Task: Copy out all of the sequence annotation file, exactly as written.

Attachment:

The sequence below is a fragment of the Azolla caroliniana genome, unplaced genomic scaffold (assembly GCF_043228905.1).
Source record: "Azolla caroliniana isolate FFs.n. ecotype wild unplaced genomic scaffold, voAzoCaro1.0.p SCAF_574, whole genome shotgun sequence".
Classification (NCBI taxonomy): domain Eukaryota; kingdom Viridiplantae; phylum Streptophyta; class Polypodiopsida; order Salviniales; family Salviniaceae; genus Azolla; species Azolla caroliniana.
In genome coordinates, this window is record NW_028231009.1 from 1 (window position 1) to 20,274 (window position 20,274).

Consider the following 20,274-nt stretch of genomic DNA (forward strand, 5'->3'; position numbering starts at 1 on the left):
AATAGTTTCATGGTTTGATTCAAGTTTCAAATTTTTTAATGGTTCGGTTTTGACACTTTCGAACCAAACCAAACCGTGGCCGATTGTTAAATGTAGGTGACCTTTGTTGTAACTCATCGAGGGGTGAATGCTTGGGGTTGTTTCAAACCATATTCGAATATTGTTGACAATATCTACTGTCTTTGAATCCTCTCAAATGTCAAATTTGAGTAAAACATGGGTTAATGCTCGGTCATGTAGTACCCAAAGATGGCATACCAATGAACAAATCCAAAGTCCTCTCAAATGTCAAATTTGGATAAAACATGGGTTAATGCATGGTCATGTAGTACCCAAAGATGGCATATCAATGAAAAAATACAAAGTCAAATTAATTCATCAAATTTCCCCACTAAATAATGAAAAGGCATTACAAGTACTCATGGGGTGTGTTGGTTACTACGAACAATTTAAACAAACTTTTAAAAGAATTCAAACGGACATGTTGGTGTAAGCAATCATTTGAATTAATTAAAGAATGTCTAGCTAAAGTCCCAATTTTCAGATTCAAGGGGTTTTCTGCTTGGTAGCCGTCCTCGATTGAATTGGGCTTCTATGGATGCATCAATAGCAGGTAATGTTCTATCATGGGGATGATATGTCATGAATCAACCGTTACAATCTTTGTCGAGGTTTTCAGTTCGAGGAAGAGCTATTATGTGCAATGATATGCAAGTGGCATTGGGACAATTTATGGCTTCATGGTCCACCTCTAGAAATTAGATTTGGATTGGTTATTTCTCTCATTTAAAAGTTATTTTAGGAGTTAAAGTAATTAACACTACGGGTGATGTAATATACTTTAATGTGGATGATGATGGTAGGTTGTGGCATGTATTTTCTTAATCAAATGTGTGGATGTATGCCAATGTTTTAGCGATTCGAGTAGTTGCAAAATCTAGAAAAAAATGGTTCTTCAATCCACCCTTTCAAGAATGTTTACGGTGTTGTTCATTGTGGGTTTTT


The sequence below is a fragment of the Azolla caroliniana genome, unplaced genomic scaffold (assembly GCF_043228905.1).
Source record: "Azolla caroliniana isolate FFs.n. ecotype wild unplaced genomic scaffold, voAzoCaro1.0.p SCAF_574, whole genome shotgun sequence".
Classification (NCBI taxonomy): domain Eukaryota; kingdom Viridiplantae; phylum Streptophyta; class Polypodiopsida; order Salviniales; family Salviniaceae; genus Azolla; species Azolla caroliniana.
In genome coordinates, this window is record NW_028231009.1 from 1 (window position 1) to 20,274 (window position 20,274).

Consider the following 20,274-nt stretch of genomic DNA (forward strand, 5'->3'; position numbering starts at 1 on the left):
AATAGTTTCATGGTTTGATTCAAGTTTCAAATTTTTTAATGGTTCGGTTTTGACACTTTCGAACCAAACCAAACCGTGGCCGATTGTTAAATGTAGGTGACCTTTGTTGTAACTCATCGAGGGGTGAATGCTTGGGGTTGTTTCAAACCATATTCGAATATTGTTGACAATATCTACTGTCTTTGAATCCTCTCAAATGTCAAATTTGAGTAAAACATGGGTTAATGCTCGGTCATGTAGTACCCAAAGATGGCATACCAATGAACAAATCCAAAGTCCTCTCAAATGTCAAATTTGGATAAAACATGGGTTAATGCATGGTCATGTAGTACCCAAAGATGGCATATCAATGAAAAAATACAAAGTCAAATTAATTCATCAAATTTCCCCACTAAATAATGAAAAGGCATTACAAGTACTCATGGGGTGTGTTGGTTACTACGAACAATTTAAACAAACTTTTAAAAGAATTCAAACGGACATGTTGGTGTAAGCAATCATTTGAATTAATTAAAGAATGTCTAGCTAAAGTCCCAATTTTCAGATTCAAGGGGTTTTCTGCTTGGTAGCCGTCCTCGATTGAATTGGGCTTCTATGGATGCATCAATAGCAGGTAATGTTCTATCATGGGGATGATATGTCATGAATCAACCGTTACAATCTTTGTCGAGGTTTTCAGTTCGAGGAAGAGCTATTATGTGCAATGATATGCAAGTGGCATTGGGACAATTTATGGCTTCATGGTCCACCTCTAGAAATTAGATTTGGATTGGTTATTTCTCTCATTTAAAAGTTATTTTAGGAGTTAAAGTAATTAACACTACGGGTGATGTAATATACTTTAATGTGGATGATGATGGTAGGTTGTGGCATGTATTTTCTTAATCAAATGTGTGGATGTATGCCAATGTTTTAGCGATTCGAGTAGTTGCAAAATCTAGAAAAAAATGGTTCTTCAATCCACCCTTTCAAGAATGTTTACGGTGTTGTTCATTGTGGGTTTTT